Several big names in the publishing world—the New York Times, Jezebel, Teen Ink, and Vanity Fair, to name a few—have recently published opinion pieces on cosmetic surgery. These essays all have one thing in common: they’re reactions against the undisputable rise in popularity of cosmetic surgery in the United States.
Plastic Surgery Is More Popular Than Ever
So why is so much attention being given to plastic surgery these days? It’s clearly because cosmetic enhancement is becoming even more popular with each passing year as it becomes safer, less invasive, and more affordable. In 2013, more than 11 million procedures were performed in the United States alone! Factor in extreme makeover TV shows and it’s no wonder there’s been plenty of buzz around cosmetic enhancement. As it gains greater acceptance, demand will continue to grow.
Cosmetic Enhancement: Good or Bad?
As plastic surgery becomes more popular, the question becomes, is it a good thing or a bad thing? Unfortunately, media coverage emphasizes a tired and outdated viewpoint that cosmetic enhancement is a new procedure that makes people shallow and is concerned only with outward appearance. Most articles seem more interested in passing judgment on those who getting cosmetic enhancement than presenting an honest discussion about its benefits. Actually, the only thing that’s shallow is these articles.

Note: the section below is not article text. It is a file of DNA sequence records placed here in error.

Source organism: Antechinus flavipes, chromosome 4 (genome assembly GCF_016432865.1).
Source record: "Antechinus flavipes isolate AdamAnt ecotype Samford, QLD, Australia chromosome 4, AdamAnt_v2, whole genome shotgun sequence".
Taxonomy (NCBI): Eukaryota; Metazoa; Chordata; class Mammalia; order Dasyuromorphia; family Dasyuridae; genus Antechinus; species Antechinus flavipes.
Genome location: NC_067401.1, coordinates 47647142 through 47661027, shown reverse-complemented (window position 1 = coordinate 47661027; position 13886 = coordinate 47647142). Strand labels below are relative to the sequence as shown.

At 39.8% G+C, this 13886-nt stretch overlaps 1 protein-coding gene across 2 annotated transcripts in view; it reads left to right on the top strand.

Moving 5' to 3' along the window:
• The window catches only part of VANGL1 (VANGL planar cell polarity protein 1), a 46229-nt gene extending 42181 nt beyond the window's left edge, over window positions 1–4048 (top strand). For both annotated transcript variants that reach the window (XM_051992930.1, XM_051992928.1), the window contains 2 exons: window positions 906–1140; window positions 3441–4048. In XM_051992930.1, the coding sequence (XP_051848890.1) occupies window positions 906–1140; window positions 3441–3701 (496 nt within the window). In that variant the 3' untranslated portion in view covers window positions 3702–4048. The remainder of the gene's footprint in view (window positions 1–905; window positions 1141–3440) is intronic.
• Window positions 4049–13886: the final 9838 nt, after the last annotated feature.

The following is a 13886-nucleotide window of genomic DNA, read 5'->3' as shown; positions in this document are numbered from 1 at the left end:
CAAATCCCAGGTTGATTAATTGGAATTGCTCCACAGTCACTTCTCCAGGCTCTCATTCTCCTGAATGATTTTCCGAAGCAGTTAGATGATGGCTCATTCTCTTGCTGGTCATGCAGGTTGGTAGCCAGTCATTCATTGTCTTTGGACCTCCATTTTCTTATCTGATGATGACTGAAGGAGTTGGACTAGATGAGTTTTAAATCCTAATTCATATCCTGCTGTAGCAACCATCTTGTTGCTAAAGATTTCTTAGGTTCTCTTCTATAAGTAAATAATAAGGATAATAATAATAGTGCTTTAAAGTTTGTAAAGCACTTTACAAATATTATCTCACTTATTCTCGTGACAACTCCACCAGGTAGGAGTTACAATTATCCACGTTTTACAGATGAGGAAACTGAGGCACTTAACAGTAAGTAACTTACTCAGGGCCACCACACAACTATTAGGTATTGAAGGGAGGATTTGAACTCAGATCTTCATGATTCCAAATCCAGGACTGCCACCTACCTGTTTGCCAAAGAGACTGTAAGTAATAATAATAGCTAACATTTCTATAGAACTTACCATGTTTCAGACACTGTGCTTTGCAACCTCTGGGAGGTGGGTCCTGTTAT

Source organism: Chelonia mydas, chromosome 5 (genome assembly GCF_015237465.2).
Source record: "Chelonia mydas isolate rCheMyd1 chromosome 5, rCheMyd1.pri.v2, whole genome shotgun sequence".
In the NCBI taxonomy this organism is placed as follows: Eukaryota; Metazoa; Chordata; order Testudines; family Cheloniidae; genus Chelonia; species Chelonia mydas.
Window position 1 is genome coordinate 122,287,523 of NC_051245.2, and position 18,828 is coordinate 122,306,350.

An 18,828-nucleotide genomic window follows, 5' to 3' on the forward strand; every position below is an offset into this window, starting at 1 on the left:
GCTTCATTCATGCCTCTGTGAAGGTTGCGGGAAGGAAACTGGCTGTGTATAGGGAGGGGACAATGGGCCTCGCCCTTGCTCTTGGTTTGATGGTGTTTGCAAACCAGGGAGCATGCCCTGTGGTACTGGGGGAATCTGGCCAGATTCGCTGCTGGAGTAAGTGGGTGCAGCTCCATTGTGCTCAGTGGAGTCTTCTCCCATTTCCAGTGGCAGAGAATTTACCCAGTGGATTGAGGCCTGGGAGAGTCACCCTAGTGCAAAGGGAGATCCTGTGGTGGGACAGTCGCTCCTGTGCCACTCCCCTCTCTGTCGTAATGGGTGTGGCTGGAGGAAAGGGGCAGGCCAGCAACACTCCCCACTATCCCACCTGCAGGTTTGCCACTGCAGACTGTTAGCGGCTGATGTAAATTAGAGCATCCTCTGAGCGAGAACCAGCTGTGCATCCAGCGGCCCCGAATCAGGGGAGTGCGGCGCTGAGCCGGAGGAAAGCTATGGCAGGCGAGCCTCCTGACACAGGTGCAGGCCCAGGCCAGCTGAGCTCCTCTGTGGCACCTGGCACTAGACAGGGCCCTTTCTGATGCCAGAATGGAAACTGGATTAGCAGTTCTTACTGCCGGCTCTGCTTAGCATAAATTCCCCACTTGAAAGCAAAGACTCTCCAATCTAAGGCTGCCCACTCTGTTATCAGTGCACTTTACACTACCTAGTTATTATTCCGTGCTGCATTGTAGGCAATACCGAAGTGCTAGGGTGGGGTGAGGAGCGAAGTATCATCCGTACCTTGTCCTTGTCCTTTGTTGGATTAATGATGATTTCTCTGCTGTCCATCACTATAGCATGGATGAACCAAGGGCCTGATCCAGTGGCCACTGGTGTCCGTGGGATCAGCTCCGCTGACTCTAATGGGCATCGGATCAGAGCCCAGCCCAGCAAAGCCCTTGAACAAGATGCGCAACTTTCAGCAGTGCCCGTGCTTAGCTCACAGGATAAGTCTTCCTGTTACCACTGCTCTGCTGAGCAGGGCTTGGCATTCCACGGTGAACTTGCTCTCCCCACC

For one, cosmetic enhancement isn’t new at all. In fact, these procedures date back as far as 3,000 BC. With the addition of modern medical advances, however, it should not be surprising that the plastic surgery has become much more popular 5,000 years later.
Plastic Surgery and the Right to Choose
More importantly, opponents of cosmetic surgery make arguments that are all-too-often anti-democratic and anti-choice. Most of these authors would agree that individuals have the right to make choices about their body. Yet when it comes to plastic surgery, they conveniently forget this idea and get caught up in shaming people for the choices that they make about their bodies.
According to RealSelf.com’s ratings, most patients who undergo cosmetic enhancement report being satisfied with the results. If these people are making informed choices about their bodies, and are pleased with the results, who has the right to claim their decision was wrong?